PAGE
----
The History of Neon Signs

Neon is one of the elements that sits along the far right side of the periodic table of elements with the noble gases, making it one of the most common elements found in the universe. With two-thirds the density of regular air, neon is considered to be pretty rare here on Earth, and even so, two scientists in the late 1800s managed to capture it through a meticulous process. From there, with the use of tubes, neon signs as we know them today were born.

Neon Bar Mask Sign
Neon Bar Mask Sign

The attempt to isolate the elusive gas was done over the course of two months, when the two scientists liquefied the air and then captured the gases that came off of it when it was boiled. This gas was put into a tube and they added an electric charge to it. By doing this, the tube glowed with a bright reddish orange color when subjected to those charges. The two scientists were awed by what they saw and soon began developing tubes that would allow them to continue to capture the gas and electrify it to produce the glow again and again.

In 1907, these tube lights began being mass produced by a French businessman and were first shown at the 1910 Paris Motor Show. An opportunity was seen to develop a signage business out of these neon lights, and in 1912, the sizes of the tubes were reduced in order to allow them to turn the tubes into letters and words. The first neon sign in North America was displayed in 1923 in Los Angeles, and one of those signs is still there, never having been removed.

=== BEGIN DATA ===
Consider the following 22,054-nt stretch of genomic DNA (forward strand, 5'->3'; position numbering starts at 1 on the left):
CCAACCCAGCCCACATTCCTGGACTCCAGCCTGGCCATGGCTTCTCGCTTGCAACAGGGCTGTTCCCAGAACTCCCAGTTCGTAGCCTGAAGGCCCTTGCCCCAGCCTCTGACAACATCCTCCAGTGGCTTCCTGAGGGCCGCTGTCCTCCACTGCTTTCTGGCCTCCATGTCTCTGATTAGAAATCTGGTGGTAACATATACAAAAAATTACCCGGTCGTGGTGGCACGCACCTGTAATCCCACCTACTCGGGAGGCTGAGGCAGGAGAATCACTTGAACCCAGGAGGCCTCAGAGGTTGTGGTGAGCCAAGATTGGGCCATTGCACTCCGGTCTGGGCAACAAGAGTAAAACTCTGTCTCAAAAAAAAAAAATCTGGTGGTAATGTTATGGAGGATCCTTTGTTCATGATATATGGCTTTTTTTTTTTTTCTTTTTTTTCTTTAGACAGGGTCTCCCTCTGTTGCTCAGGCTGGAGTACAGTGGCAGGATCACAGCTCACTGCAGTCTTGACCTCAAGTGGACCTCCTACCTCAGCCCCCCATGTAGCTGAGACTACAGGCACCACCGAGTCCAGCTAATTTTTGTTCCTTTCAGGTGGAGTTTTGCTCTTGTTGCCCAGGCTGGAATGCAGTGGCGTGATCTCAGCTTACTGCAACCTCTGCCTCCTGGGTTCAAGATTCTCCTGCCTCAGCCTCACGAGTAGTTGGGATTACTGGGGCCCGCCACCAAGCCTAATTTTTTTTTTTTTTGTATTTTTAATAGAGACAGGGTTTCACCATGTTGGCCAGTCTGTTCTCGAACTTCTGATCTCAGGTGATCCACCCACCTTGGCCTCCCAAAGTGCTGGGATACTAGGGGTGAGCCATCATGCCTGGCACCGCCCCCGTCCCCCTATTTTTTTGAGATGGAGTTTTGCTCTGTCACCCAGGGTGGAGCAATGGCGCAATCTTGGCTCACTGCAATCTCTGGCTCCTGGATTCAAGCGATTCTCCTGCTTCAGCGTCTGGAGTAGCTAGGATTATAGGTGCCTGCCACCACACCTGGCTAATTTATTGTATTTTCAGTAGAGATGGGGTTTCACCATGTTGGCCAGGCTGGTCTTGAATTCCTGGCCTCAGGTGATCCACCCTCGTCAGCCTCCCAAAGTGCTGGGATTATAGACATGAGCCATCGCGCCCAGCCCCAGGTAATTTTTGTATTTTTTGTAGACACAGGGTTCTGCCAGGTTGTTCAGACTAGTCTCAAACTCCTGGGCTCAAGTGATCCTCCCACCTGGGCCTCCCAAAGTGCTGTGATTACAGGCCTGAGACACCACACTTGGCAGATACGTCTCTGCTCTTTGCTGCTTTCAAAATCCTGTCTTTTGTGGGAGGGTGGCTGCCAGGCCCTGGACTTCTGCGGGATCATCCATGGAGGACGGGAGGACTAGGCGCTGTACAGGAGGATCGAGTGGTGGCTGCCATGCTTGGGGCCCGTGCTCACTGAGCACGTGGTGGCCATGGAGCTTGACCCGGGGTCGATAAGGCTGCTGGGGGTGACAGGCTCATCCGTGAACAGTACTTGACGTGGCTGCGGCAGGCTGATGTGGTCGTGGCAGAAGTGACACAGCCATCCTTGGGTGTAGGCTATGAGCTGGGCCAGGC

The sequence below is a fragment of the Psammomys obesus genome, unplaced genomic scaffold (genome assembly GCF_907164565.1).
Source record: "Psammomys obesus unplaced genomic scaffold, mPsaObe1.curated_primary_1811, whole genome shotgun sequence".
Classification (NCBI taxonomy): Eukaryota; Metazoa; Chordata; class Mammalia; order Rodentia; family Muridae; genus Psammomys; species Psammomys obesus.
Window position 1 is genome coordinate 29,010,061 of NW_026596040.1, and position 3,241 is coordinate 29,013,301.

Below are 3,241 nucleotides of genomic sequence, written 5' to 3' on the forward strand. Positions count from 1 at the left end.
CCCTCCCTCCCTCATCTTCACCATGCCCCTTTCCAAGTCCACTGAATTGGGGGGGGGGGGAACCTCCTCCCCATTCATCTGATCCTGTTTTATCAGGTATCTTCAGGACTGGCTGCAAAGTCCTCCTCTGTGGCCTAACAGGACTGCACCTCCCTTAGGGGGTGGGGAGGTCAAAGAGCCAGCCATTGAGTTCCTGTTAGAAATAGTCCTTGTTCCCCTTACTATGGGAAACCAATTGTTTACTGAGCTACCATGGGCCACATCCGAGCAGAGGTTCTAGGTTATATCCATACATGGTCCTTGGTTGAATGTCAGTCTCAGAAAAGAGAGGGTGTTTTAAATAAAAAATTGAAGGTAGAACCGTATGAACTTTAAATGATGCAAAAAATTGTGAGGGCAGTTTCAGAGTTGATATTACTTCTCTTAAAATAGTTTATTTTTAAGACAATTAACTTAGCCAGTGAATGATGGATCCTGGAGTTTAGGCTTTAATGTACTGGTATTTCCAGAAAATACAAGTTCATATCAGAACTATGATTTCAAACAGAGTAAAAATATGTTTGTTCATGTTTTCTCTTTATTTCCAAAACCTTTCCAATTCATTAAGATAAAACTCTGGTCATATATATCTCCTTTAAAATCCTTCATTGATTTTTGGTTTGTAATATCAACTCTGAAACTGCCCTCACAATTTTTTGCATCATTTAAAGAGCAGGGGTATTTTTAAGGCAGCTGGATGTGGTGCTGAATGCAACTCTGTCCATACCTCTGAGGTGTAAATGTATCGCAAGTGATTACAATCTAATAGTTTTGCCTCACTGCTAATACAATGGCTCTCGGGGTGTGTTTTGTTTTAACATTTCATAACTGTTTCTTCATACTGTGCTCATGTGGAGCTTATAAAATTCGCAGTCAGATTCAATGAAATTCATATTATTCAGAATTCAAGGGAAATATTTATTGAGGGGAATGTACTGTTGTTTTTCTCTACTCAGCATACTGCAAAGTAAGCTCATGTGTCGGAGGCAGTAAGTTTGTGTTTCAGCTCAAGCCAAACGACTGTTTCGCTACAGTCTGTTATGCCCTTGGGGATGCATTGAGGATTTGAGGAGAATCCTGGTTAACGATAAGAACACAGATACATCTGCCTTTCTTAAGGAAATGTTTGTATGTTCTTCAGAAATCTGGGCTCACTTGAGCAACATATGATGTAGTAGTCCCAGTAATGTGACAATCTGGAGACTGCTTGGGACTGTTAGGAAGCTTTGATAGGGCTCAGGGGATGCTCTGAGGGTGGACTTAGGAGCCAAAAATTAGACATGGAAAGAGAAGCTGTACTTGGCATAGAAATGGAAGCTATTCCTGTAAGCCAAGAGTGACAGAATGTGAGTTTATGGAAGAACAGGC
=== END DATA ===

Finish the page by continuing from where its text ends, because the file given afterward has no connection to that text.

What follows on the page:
Neon Bar Sign - Historic Route 66
Neon Bar Sign – Historic Route 66

Business boomed from there, and then came a need for a more diversified neon light in order to add competition on the market. Since technically, neon will only produce that reddish orange color, different gases had to be used, most notably the gas argon that produces a pretty lavender color. When these different gases are used with fluorescent coatings, the changes in color are possible. The development of this process took place in 1920, prompting the boom of different colors of neon lights.

From there, people began experimenting, using different colors of neon lights and even incorporating mechanical parts like large coffee cups that let off steam or an ad for laundry detergent that released actual bubbles. Neon signs of all kinds began being use for large and small businesses alike, making them a standard in places like restaurants, barber shops, retail stores and bars.

Neon Open Sign - Open Deco Green & Red - Art Deco Style
Neon Open Sign – Open Deco Green & Red – Art Deco Style

Remarkably, over the decade since neon signs were created, the method of creating them really hasn’t changed. The desire to use neon lights has scarcely changed either, as even those who opt to change out their old neon signs for LEDs typically come back to neon in the end. Neon signs not only decorate businesses, but nowadays they can also be found in homes, making them a true treasure when it comes to decorating.

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